Range hood recap

What is there to a range hood? Well, it depends on how deep you want to dig.

In simple terms: You want a functioning range hood over your stove to dump cooking odors and moisture to the outside. It helps a long way with maintaining good indoor air quality (IAQ). Who really enjoys smelling the cooking from a few days ago across the house or wiping the cooking grease film off of the living room furniture?

But simple is boring! The nuances that surround the range hood are much more interesting.

Nuance heaven

I mentioned it, and I’ll say it again: Be picky about the ventilation rate!

Logic suggests that a hood with a high ventilation capacity would be more effective in exhausting cooking odors. But it wouldn’t necessarily be efficient. How much airflow would it really take? Any additional flow beyond that represents wasted electricity.

Widely referenced residential ventilation rates can be found in the ASHREA Standard 62.2. The minimum required exhaust rate for user operated range hoods is listed at 100 cubic feet per minute (cfm). The standard was published back in 2003. I expect that it will be updated considering the increasing emphasis on reducing air leakage in buildings.

Our freshly installed hood has two ventilation settings – 100 cfm on low and 250 cfm on high. There should be a balance between the amount of air exhausted to the outside and the makeup air.

High capacity range hoods (starting at 600 cfm) may throw that balance off and begin to depressurize the building, which can cause a number of problems.

Take open combustion appliances, such as a water heater for instance. With the high capacity range hood cranking at full speed, the exhaust fumes from the water heater may backdraft into the building.

Or – during the summer months – a high capacity range hood may be the culprit for hot and moisture laden air leaking into the building. If the building is air conditioned, interstitial condensation forms on the cooler interior surfaces, which can lead to mold problems.

Options, options, options…

Have you seen those range hoods that ventilate back into the building? They are the preferred option in some particularly airtight Passiv Haus buildings. A charcoal filter in the hood should eliminating the cooking odors – as long as it is regularly replaced.

Suppose we are on top of the filter maintenance. We still haven’t addressed the additional moisture load from the cooking.

Let’s ventilate to the outside instead and think about managing the makeup air. Opening the kitchen window a crack while the range hood is operating would be an option. Other folks borrow from commercial kitchen design, and install a fresh air supply duct that terminates near the stove.

Either option carries an energy penalty: Introducing unconditioned air into the conditioned building interior. This may be less of a problem in the winter when heat generated from the cooking may somewhat lessen the energy loss. During summer, however, the make up air would be hot and humid and one can start to count the energy penalty in sweat beads.

Why hasn’t anyone come up with a heat exchanger for range hoods, similar to the Heat or  Energy Recovery Ventilators (HRV’s or ERV’s)? The engineering challenge lies in the cooking grease.

Read ERV or HRV installation manuals, and you are instructed not to install an exhaust in the kitchen. The cooking grease will ruin the heat exchanger, or at a minimum shorten its lifespan.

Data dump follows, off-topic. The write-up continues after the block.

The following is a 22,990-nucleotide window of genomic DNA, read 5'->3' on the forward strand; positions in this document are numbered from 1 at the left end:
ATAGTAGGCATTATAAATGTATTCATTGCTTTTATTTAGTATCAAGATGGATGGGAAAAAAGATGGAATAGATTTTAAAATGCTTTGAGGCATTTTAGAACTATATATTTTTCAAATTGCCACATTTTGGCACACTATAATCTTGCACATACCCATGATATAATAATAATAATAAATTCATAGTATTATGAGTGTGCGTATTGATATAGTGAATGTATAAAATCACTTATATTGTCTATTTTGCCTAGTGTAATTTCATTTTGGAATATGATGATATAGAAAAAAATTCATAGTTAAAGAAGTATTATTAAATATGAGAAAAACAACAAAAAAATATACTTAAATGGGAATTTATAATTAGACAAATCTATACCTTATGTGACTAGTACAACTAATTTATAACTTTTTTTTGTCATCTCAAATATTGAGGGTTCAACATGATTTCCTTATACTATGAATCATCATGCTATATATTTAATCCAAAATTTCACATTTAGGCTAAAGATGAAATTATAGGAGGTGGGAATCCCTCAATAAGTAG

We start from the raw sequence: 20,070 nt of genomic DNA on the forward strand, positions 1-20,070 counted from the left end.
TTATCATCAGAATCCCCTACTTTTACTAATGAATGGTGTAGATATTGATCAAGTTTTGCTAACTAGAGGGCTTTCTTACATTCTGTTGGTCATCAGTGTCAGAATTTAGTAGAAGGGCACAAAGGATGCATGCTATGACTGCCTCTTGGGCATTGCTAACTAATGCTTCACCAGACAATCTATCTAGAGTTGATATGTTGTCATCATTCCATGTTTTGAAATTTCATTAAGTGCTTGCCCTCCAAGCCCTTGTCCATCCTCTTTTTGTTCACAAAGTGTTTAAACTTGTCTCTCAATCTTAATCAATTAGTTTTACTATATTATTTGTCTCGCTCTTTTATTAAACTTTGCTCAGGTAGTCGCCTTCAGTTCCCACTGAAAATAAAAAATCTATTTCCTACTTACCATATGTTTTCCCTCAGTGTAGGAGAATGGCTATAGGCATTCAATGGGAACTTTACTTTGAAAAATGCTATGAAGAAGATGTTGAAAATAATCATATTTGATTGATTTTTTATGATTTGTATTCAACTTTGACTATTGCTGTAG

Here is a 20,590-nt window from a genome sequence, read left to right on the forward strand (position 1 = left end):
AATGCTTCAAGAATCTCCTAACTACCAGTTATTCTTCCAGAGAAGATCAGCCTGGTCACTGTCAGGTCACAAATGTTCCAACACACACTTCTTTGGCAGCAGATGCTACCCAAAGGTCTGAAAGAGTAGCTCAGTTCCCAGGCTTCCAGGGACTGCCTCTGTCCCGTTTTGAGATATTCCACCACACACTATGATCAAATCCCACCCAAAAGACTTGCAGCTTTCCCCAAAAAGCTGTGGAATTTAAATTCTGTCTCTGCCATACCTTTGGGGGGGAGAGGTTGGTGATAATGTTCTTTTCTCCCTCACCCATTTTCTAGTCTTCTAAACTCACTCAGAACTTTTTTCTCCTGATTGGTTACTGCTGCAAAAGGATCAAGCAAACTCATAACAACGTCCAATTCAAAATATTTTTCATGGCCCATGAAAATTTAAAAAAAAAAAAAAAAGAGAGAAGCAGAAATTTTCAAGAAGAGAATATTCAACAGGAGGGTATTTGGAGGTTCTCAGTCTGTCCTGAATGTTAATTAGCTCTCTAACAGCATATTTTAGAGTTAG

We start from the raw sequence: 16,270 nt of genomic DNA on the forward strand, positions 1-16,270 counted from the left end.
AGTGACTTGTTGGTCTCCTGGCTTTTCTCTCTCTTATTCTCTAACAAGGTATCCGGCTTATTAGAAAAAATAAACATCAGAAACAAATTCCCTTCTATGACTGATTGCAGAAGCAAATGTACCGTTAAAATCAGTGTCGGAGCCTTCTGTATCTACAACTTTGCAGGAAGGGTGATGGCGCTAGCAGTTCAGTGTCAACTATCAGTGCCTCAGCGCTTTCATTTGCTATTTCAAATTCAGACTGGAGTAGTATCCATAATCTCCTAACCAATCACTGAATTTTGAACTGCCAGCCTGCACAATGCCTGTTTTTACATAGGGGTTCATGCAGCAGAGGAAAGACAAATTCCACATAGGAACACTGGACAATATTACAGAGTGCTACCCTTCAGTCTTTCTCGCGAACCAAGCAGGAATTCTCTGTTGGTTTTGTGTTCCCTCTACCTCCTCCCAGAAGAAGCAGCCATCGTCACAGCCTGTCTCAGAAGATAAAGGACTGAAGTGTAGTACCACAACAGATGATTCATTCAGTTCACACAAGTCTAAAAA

Should we grease up some sharp minds and try to solve this fat engineering challenge? Even if we do, the grease removal or management would likely require additional energy input. That flies in the face of the energy reduction goal.

Going back in history to a time where energy or electricity was precious can be enlightening. Jeremy Spates, who studies historic preservation at the School of the Art Institute of Chicago, pointed out that “especially in Chicago, cooking was probably done with coal or wood in an iron stove, but with a smaller blaze than one might use in winter”.

Larger houses had the kitchens in the back or the basement, such as the Clark House. I only can speculate to what extent this may have reduced the heat gain from summer cooking.

Jeremy also pointed out that outside the urban environment, some houses (or mansions) in the eighteenth and nineteenth centuries had outdoor kitchens where the summer cooking took place, thus keeping the extra heat out of the main building.

Now here is a good idea – simple yet effective, and may be more suitable for energy efficient buildings than we realize.

The concept

Kitchens are difficult to manage in airtight homes. Why shouldn’t we place the kitchen outside the airtight envelope – at least on a seasonal basis. It would address the excessive heat gain, moisture load and makeup air issue. It would solve a big headache.

This idea has been lingering for a while and our back porch has come up as a potential space where we could conduct our summer cooking. The deeper we get into the summer, the more I warm up to the idea and I am increasingly glad that we extended the gas line into the back porch – just in case we decide one day that summer cooking on the porch is the cool thing to do.

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About Marcus de la fleur

Marcus is a Registered Landscape Architect with a horticultural degree from the School of Horticulture at the Royal Botanic Gardens, Kew, and a Masters in Landscape Architecture from the University of Sheffield, UK. He developed a landscape based sustainable pilot project at 168 Elm Ave. in 2002, and has expanded his skill set to building science. Starting in 2009, Marcus applied the newly acquired expertise to the deep energy retrofit of his 100+ year old home in Chicago.

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